Regional Development Fund
- Introduce a $200m Regional Development Fund to unlock the economic potential of as many regions as possible.
- Projects include:
- Working with Whanganui Council to repair and redevelop the city's port.
- Investing up to $20m to local development of a prefabricated housing factory and associated infrastructure in Gisborne.
- Rebuilding the Maniototo Base hospital in Ranfurly.
- Establish a Centre of Digital Excellence in Dunedin. See below for details.
Support the growth of software businesses in Dunedin
- Set up a Centre of Digital Excellence (CODE) in Dunedin. The Centre will build on existing gaming and digital businesses and the existing academic centres. CODE would cost around $10m over ten years and would have three main elements:
- set up a new Chair of Computer Gaming at Otago University
- accelerate existing digital start-ups with an incubator space that includes a motion- capture studio, access to publishing software & mentorship programmes
- establish a funding pool administered by private industry aimed at attracting young talent to the industry with post-school digital pathways and scholarships.
Establishing a clear strategy and vision for our primary sector
- Progress the development of a Primary Industry Council and pan-sector strategy to fuel value-added growth for the sector and our economy
- Re-establish robust, independent authority for food safety and biosecurity
- Invest in the capability development, attraction and retention of talent for primary industries
- Set baseline environmental standards that achieve social, environmental and economic outcomes for the benefit of all New Zealanders.
Abundant, sustainable fisheries in a healthy marine environment
Labour’s primary focus will be on ensuring that our fisheries are sustainable and abundant and that ocean habitats are protected from the impacts of terrestrial and marine activities. Our current fisheries system lacks transparency and accountability – it has too many confusing and conflicting laws, regulations and rules, and not enough clarity about how all those measures are supposed to be achieved.
Growing our forestry sector
Wood and wood products are our third largest export industry. Our wood sector is innovative, from better forestry practices, to new manufactured products.
Recently, however, there has been a trend away from value-added wood processing and manufacturing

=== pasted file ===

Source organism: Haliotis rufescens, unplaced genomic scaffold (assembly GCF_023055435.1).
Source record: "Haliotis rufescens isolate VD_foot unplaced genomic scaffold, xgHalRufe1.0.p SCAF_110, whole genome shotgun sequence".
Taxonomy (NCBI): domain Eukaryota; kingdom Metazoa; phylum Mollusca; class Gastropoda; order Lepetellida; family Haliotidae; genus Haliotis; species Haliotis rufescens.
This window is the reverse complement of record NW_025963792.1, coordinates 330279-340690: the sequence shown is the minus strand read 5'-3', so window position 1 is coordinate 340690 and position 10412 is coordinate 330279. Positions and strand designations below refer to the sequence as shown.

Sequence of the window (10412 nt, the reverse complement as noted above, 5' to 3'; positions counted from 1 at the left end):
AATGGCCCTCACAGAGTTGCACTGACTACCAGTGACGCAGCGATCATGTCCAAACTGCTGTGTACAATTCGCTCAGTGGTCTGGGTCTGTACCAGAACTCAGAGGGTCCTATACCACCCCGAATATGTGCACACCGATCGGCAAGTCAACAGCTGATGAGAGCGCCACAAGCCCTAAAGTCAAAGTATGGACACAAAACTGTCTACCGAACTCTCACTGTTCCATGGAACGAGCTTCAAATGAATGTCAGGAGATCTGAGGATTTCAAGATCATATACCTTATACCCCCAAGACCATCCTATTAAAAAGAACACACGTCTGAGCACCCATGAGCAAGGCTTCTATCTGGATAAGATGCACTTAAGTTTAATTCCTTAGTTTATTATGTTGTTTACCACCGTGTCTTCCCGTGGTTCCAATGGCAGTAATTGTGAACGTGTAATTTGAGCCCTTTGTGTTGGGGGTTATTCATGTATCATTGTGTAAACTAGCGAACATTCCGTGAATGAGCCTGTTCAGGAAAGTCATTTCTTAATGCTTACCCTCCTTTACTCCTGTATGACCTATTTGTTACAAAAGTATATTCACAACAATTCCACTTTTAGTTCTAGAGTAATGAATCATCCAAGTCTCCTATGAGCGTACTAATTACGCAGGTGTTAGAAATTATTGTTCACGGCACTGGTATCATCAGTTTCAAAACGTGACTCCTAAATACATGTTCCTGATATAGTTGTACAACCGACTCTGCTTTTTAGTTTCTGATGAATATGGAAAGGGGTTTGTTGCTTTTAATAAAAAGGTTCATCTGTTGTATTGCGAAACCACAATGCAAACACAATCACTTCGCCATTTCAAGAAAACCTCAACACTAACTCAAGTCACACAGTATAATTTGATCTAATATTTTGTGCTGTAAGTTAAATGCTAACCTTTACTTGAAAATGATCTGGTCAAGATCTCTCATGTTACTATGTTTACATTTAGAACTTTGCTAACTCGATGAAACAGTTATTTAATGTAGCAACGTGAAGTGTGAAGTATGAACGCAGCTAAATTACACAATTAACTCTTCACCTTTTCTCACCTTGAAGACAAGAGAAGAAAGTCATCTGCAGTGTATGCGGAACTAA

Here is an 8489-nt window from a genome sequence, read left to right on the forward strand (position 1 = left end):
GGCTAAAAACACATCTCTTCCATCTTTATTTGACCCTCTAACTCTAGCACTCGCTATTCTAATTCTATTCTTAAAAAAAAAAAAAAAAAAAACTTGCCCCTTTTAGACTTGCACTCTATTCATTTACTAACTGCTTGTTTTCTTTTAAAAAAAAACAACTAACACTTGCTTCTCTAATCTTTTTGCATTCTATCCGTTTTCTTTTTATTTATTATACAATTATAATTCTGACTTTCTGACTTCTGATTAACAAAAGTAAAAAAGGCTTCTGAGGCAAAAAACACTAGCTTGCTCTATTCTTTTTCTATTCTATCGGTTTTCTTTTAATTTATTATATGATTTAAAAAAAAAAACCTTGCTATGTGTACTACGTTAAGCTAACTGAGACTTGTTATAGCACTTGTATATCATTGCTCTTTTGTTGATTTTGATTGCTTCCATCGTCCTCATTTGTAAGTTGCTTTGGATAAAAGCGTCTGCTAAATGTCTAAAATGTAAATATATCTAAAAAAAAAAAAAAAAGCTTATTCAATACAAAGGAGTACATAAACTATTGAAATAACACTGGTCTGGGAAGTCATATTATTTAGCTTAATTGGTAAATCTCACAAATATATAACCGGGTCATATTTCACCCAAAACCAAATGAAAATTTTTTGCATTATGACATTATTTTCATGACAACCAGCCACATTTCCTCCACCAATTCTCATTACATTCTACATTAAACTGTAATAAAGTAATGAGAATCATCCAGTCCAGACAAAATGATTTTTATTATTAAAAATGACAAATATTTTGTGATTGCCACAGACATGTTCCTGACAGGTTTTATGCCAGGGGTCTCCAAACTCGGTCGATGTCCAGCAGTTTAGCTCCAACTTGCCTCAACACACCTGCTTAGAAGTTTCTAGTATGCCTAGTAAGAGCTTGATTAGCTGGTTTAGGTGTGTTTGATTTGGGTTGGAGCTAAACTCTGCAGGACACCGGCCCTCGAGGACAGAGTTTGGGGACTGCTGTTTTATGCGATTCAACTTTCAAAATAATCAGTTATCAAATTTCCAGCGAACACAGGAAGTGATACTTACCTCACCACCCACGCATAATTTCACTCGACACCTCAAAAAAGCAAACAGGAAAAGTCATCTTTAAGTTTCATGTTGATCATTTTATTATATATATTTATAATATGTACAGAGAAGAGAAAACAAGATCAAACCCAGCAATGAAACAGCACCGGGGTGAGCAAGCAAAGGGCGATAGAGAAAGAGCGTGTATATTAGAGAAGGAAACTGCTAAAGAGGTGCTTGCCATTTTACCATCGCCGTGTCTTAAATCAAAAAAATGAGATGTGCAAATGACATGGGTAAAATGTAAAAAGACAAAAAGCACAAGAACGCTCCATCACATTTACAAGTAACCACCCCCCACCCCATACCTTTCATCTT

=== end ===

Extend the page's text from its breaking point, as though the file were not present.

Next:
towards simply shipping raw logs overseas.
Since 2008, the wood processing and manufacturing industry has lost 3,000 jobs. Wood processing and manufacturing exporting has fallen in real terms, while raw log exports have tripled. Local wood processers often say they struggle to get the logs they need while raw logs are sent overseas, with the jobs and value-add being captured in other countries.
The shift away from value-added to raw exports has led the chairman of the Wood Council to say the goal of lifting exports to $12b by 2022 isn’t going to be achieved. Government can do its part to help coordinate the needs of foresters with the processing and
Increasing both commercial and native forest area in New Zealand is an important part of doing our bit to
combat climate change.
- Establish a New Zealand Forest Service in Rotorua to help coordinate forestry companies and manufacturers by developing a National Forestry Strategy. The Forest Service will also:
- Plant commercial forests itself on Crown land and other land to provide certainty of supply to businesses investing in processing and manufacturing
- Provide consultancy services for iwi and private owners to help them establish forests on their land
- Be co-located with Scion, renamed the Forest Research Institute
- Establish regional offices where required
- Support wood manufacturing and processing by favouring wood for new government building projects, including KiwiBuild
- Allocate up to $20m to help construct a new prefabricated housing plant in Gisborne
- Help keep forestry in New Zealand hands by requiring the sale of logging rights on land over 50 hectares to be approved by the Overseas Investment Office for overseas purchasers
- Work with the tertiary education sector to get more young people qualified to work in the forestry sector
- Employ young unemployed people under the Ready for Work programme to carry out riparian tree planting to block run-off and serve as a carbon-sink.
- Restore a voice for Rural Affairs at the Cabinet table by re-establishing the Rural Affairs ministerial portfolio
- Reinstate a Rural Proofing policy to proactively assess government initiatives on rural communities
- Engage with rural health professionals to ensure adequate access to emergency and acute treatment for all rural New Zealanders
- Engage with rural support trusts to review the increasing level of dependence on these voluntary organisations for the provision of vital social support services in rural areas.